## PROBLEM LINKS:

**DIFFICULTY:**

Medium

**PREREQUISITES:**

- Matrix Exponentiation

**PROBLEM:**

There are three people (Sherlock, Watson and Mycroft) and **N** problems. Each problem will be solved by only one person and that can be any of the three people. But there are a few conditions that are to be met. The conditions are:

- Mycroft can solve at most 1 problem of any 3 consecutive ones.
- Watson can solve any number of questions but not 2 consecutive (Basically 1 problem of any 2 consecutive ones).
- Sherlock can solve at most 2 problems of any 4 consecutive problems.

Your task is to find the number of ways they can solve the **N** problems.

**COMPLEXITY : **

*O(logn*64^3) for each test case*

**CORE IDEA BEHIND THE PROBLEM :**

Finding the recurrence relation, building up the matrix and using matrix exponentiation to calculate answer for **N** problems.

**EXPLANATION :**

** Step 1 (Recurrence Relation): **

```
We define a state <b><i>f(n, i, j, k)</i></b> as number of ways of solving <b><i>n</i></b> problems and
<ul>
<li><b><i>i</i></b> is a 2 bit number indicating whether the last two problems were solved by Mycroft or not.</li>
<li><b><i>j</i></b> is a 1 bit number indicating whether the last problem was solved by Watson or not.</li>
<li><b><i>k</i></b> is a 3 bit number indicating whether the last three problems were solved by Sherlock or not.</li>
</ul>
In each masked number <b><i>i, j and k</i></b>, if the <b>bth</b> bit from the last is set, then that means that the last bth problem was solved by him, othewise not.
Example say k = (100)<sub>2</sub> : This indicates last problem was solved by Sherlock while 2nd and 3rd last were not.
<b>Recurrences:</b>
<ul>
<li>If <b><i>j = 0</i></b> then Watson can solve the <b><i>nth</i></b> problem hence:
<b><i>f(n, i, j, k) += f(n - 1, i, 1, k)</i></b></li>
<li>If <b><i>i</i></b> has number of set bits < 1 then Mycroft can solve the <b><i>nth</i></b> problem hence:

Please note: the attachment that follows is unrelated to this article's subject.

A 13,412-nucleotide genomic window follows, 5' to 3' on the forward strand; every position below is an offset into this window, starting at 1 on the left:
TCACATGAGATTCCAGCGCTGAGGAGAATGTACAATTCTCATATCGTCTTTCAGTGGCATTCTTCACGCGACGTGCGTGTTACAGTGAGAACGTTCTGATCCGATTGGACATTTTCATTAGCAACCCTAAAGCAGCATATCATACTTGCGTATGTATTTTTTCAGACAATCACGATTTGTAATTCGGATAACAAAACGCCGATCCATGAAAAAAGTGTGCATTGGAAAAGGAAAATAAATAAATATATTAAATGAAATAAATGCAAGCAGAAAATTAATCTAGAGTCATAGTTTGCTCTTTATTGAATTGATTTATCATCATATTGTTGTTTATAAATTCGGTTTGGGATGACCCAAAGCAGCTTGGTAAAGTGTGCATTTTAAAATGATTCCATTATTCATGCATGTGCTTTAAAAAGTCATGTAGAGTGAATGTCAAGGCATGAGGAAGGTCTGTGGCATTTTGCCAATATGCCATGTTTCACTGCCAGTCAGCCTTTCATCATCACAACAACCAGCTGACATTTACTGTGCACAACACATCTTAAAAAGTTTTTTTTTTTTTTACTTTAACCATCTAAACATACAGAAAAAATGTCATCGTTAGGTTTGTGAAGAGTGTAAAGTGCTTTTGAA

<b><i>f(n, i, j, k) += f(n - 1, (i << 2) + 1, j, k)</i></b></li>
<li>If <b><i>k</i></b> has number of set bits < 2 then Sherlock can solve the <b><i>nth</i></b> problem hence:
<b><i>f(n, i, j, k) += f(n - 1, i, j, (1 << k) + 1)</i></b></li>
</ul>
<b>Step 2</b>
Since f(n,*) depends on f(n-1,*) the problem can be converted to matrix exponentiation problem with dimensions corresponding to parameters that are part of *.
Here DP solution uses more than 1 dimension other than n , but they can be combined together into a single parameter.
Let mask be 6 bit variable ,
Least 3 significant bits indicate sherlock's status on last 3 problems
4th least significant bits indicate watson's status on last problem.
other 2 bits indicate mycroft's status on last 2 problems.
s = (k>>0)&7;
w = (k>>3)&1;
m = (k>>4)&3;
Now using conditions of recurrence described above we can create the matrix.
<b>Step 3</b>
In a general matrix expo problem we have equation of form <b>A <sub>n</sub> = T A<sub>n-1</sub></b>
A<sub>i</sub> is column matrix with dimension of 2<sup>6</sup> (in this case)
i<sup>th</sup> storing number of solutions with status flag after solving last problem be <b>i</b>
if F(n,i) = ... + x * F(n,j) + ...
<b>T[i][j] = x</b>
```

**SOLUTION LINK:**